'Orange Is The New Black' star reveals she only made $27 in royalties for starring in 44 episodes

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By Asiya Ali

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Orange Is the New Black star Kimiko Glenn has revealed how much she made in royalties after appearing in 44 episodes of the Netflix show, and it's really shocking.

The 34-year-old actress joined the popular TV drama in its second season as inmate Brook Soso - who is thrown into prison for illegal activism.

Amid Hollywood actors' strike against streamers and studios, Glenn took to TikTok to show a pink SAG-AFTRA Foreign Royalties Statement that listed all of the titles of the episodes she appeared in, with a shocking grand total of $27.30 at the bottom.

So, not even $1 per episode.

Watch Glenn's TikTok:

The video - which has 4.6 million views on the social media platform - left many users flabbergasted that Glenn, along with several other actors, don't get paid enough for appearing on popular TV shows.

One user said: "That’s actually insane! Thank you for your transparency, so important!"

Another chimed in: "OITNB was the whole reason I switched from pirating to streaming! You guys CARRIED Netflix!"

A third commented: "I’d be outside the gates right now cause somebody gotta answer for this," while a fourth exclaimed: "BROOOOOOOOO WHAT?! I’m bout to start striking too!"

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Credit: TikTok
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Credit: TikTok
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Credit: TikTok
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Credit: TikTok

Now, in a new TikTok video, the Can You Keep a Secret actress recounted the initial reaction to the video, saying: "I remember a lot of comments back when I posted that were like, 'Guys guys guys, they got paid upfront.'"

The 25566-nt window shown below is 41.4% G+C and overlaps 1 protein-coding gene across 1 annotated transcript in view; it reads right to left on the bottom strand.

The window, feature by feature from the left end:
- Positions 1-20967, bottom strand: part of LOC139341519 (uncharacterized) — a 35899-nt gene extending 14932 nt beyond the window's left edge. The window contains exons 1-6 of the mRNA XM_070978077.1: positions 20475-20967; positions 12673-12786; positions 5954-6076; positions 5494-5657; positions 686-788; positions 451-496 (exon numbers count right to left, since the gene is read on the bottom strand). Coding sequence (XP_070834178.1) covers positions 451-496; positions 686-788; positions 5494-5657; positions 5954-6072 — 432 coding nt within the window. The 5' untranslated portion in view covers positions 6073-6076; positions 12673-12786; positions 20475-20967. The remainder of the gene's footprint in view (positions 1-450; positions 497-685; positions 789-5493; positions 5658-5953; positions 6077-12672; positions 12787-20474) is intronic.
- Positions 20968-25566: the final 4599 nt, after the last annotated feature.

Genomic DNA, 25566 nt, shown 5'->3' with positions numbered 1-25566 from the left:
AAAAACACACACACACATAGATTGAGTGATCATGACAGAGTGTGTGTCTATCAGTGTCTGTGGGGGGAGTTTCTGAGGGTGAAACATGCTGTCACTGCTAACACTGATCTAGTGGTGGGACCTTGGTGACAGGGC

"First of all," she contended, "Whether or not we got paid upfront, my t*ts live on in perpetuity. I deserve to get paid for as many f**king streams as that s**t gets.

"Second of all, we did not get paid very well, ever," Glenn continued. "And when I say didn’t get paid very well, you would die!"

She then went on to disclose that "people were still bartenders, people had their second jobs still," and added: "They were f**king famous as s**t, like internationally famous - couldn’t go outside - but had to keep their second jobs because they couldn’t afford to not. We couldn’t afford cabs to set... you guys!"

Glenn then shared more details on the financials of it all on Instagram, explaining just how much they made per day, which was $900. That $900 was then taxed and added up to $1800 a month.

Then, as the show got bigger, they were taxed even more and that same money was then spread between managers, lawyers, and publicists. Ultimately, the actors from these hit shows that drove so many sign-ups couldn't even afford to live.

There's no announced end date for the strike, which began after several weeks of talks failed to find a solution. Around 160,000 actors and performers are involved.

This means that actors aren't allowed to have on-camera work, can't promote projects, and are prohibited from agreeing to new contracts which cover the vast majority of what an actor would do.